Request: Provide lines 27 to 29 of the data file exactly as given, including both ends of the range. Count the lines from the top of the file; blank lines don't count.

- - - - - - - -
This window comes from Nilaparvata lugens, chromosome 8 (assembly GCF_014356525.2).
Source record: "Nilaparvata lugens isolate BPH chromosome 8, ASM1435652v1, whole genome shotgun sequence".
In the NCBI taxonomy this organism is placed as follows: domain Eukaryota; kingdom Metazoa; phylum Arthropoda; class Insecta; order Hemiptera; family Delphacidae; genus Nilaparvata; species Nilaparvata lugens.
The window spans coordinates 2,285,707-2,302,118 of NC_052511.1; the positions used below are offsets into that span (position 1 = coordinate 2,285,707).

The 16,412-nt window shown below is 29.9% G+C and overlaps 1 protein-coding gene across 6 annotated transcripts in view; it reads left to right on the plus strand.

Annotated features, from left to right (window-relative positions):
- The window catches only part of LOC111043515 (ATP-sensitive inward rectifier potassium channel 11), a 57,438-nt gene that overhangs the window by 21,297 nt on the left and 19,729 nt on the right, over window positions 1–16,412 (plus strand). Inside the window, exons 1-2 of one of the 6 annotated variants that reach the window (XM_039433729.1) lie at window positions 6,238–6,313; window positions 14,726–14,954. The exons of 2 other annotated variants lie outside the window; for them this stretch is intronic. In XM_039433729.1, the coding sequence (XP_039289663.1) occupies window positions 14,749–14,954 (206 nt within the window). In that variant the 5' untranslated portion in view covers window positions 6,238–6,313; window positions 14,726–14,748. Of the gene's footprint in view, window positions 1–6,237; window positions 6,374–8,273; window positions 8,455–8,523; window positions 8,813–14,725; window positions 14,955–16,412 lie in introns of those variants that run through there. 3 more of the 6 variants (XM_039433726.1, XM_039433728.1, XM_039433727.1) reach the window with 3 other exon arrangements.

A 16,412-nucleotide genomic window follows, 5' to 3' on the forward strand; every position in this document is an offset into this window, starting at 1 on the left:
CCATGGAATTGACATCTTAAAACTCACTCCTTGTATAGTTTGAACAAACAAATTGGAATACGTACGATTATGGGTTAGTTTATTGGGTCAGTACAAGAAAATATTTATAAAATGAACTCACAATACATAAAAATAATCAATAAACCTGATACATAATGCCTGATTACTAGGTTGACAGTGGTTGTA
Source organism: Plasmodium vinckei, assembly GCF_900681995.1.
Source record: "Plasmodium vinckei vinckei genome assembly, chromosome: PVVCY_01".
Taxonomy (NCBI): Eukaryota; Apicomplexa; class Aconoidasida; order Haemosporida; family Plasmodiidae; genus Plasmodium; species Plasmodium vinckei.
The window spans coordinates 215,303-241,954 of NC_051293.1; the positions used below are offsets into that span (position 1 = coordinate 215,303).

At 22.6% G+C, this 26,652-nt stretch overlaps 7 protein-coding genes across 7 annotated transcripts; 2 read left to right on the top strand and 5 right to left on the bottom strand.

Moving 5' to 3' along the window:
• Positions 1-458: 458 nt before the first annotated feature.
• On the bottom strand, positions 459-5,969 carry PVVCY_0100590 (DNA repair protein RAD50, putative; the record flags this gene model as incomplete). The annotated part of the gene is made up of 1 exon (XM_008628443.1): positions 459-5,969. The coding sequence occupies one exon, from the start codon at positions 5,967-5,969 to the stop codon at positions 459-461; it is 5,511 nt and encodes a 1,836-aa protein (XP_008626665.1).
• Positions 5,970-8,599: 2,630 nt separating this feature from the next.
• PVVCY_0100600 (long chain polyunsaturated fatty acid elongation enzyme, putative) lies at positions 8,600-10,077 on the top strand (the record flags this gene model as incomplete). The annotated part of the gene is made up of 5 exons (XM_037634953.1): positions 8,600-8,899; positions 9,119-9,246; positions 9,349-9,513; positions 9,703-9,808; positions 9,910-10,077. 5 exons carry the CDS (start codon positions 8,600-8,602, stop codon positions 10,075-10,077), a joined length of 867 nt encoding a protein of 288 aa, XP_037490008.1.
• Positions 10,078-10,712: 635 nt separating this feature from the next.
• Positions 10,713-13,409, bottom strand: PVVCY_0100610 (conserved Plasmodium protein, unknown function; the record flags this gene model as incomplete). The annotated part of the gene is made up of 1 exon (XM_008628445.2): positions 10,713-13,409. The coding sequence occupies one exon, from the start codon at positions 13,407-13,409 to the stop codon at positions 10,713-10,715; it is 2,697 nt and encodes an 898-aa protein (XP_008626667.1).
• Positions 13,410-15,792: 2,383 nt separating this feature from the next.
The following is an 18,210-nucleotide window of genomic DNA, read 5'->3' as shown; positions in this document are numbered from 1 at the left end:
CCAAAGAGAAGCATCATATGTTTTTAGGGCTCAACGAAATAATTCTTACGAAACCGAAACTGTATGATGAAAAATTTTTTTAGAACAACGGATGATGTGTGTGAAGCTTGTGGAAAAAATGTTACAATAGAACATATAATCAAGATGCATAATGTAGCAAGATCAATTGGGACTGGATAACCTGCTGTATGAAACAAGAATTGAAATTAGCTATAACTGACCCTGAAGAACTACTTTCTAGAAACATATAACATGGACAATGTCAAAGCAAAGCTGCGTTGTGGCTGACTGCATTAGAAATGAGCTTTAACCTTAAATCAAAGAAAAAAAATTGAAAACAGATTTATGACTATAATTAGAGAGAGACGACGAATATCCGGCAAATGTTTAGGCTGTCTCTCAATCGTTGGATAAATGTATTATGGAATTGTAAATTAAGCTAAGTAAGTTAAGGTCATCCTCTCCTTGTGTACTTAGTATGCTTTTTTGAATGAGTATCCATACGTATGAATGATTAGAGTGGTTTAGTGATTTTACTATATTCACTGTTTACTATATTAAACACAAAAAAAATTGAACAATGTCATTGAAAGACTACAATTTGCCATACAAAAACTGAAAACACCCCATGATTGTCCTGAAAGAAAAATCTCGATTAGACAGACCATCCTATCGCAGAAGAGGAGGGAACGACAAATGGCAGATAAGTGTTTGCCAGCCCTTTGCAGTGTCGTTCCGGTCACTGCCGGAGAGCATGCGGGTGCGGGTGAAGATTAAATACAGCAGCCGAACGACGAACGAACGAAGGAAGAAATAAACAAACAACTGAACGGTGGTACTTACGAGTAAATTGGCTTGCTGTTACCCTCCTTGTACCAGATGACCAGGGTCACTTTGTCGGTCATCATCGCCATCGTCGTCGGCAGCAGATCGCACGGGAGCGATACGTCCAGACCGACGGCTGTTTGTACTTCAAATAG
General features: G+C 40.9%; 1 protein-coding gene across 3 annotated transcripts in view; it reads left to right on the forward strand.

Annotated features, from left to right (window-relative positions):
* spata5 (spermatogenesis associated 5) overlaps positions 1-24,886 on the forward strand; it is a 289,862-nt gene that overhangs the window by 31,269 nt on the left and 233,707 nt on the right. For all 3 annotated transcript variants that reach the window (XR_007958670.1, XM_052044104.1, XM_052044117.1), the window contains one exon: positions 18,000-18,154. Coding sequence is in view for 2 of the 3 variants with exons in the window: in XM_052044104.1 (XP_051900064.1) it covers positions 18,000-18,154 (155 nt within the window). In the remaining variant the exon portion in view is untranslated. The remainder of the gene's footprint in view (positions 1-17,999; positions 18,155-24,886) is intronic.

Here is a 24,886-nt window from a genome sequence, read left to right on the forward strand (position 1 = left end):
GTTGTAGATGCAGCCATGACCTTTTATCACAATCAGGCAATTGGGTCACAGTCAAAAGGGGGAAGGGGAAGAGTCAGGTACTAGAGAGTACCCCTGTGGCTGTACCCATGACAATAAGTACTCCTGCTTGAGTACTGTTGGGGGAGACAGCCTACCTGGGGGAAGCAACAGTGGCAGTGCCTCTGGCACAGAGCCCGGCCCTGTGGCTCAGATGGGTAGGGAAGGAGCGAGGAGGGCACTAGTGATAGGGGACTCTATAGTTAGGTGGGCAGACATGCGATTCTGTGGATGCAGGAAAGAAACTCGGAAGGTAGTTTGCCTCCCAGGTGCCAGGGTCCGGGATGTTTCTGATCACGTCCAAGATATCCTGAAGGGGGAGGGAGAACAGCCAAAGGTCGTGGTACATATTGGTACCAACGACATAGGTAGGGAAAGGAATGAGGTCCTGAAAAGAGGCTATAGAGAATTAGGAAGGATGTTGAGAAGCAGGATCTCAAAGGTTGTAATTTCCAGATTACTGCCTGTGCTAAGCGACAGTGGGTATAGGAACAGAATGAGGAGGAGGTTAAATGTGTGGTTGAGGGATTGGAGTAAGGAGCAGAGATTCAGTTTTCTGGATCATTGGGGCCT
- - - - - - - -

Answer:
* spata5 (spermatogenesis associated 5) overlaps positions 1-24,886 on the forward strand; it is a 289,862-nt gene that overhangs the window by 31,269 nt on the left and 233,707 nt on the right. For all 3 annotated transcript variants that reach the window (XR_007958670.1, XM_052044104.1, XM_052044117.1), the window contains one exon: positions 18,000-18,154. Coding sequence is in view for 2 of the 3 variants with exons in the window: in XM_052044104.1 (XP_051900064.1) it covers positions 18,000-18,154 (155 nt within the window). In the remaining variant the exon portion in view is untranslated. The remainder of the gene's footprint in view (positions 1-17,999; positions 18,155-24,886) is intronic.

Here is a 24,886-nt window from a genome sequence, read left to right on the forward strand (position 1 = left end):
GTTGTAGATGCAGCCATGACCTTTTATCACAATCAGGCAATTGGGTCACAGTCAAAAGGGGGAAGGGGAAGAGTCAGGTACTAGAGAGTACCCCTGTGGCTGTACCCATGACAATAAGTACTCCTGCTTGAGTACTGTTGGGGGAGACAGCCTACCTGGGGGAAGCAACAGTGGCAGTGCCTCTGGCACAGAGCCCGGCCCTGTGGCTCAGATGGGTAGGGAAGGAGCGAGGAGGGCACTAGTGATAGGGGACTCTATAGTTAGGTGGGCAGACATGCGATTCTGTGGATGCAGGAAAGAAACTCGGAAGGTAGTTTGCCTCCCAGGTGCCAGGGTCCGGGATGTTTCTGATCACGTCCAAGATATCCTGAAGGGGGAGGGAGAACAGCCAAAGGTCGTGGTACATATTGGTACCAACGACATAGGTAGGGAAAGGAATGAGGTCCTGAAAAGAGGCTATAGAGAATTAGGAAGGATGTTGAGAAGCAGGATCTCAAAGGTTGTAATTTCCAGATTACTGCCTGTGCTAAGCGACAGTGGGTATAGGAACAGAATGAGGAGGAGGTTAAATGTGTGGTTGAGGGATTGGAGTAAGGAGCAGAGATTCAGTTTTCTGGATCATTGGGGCCT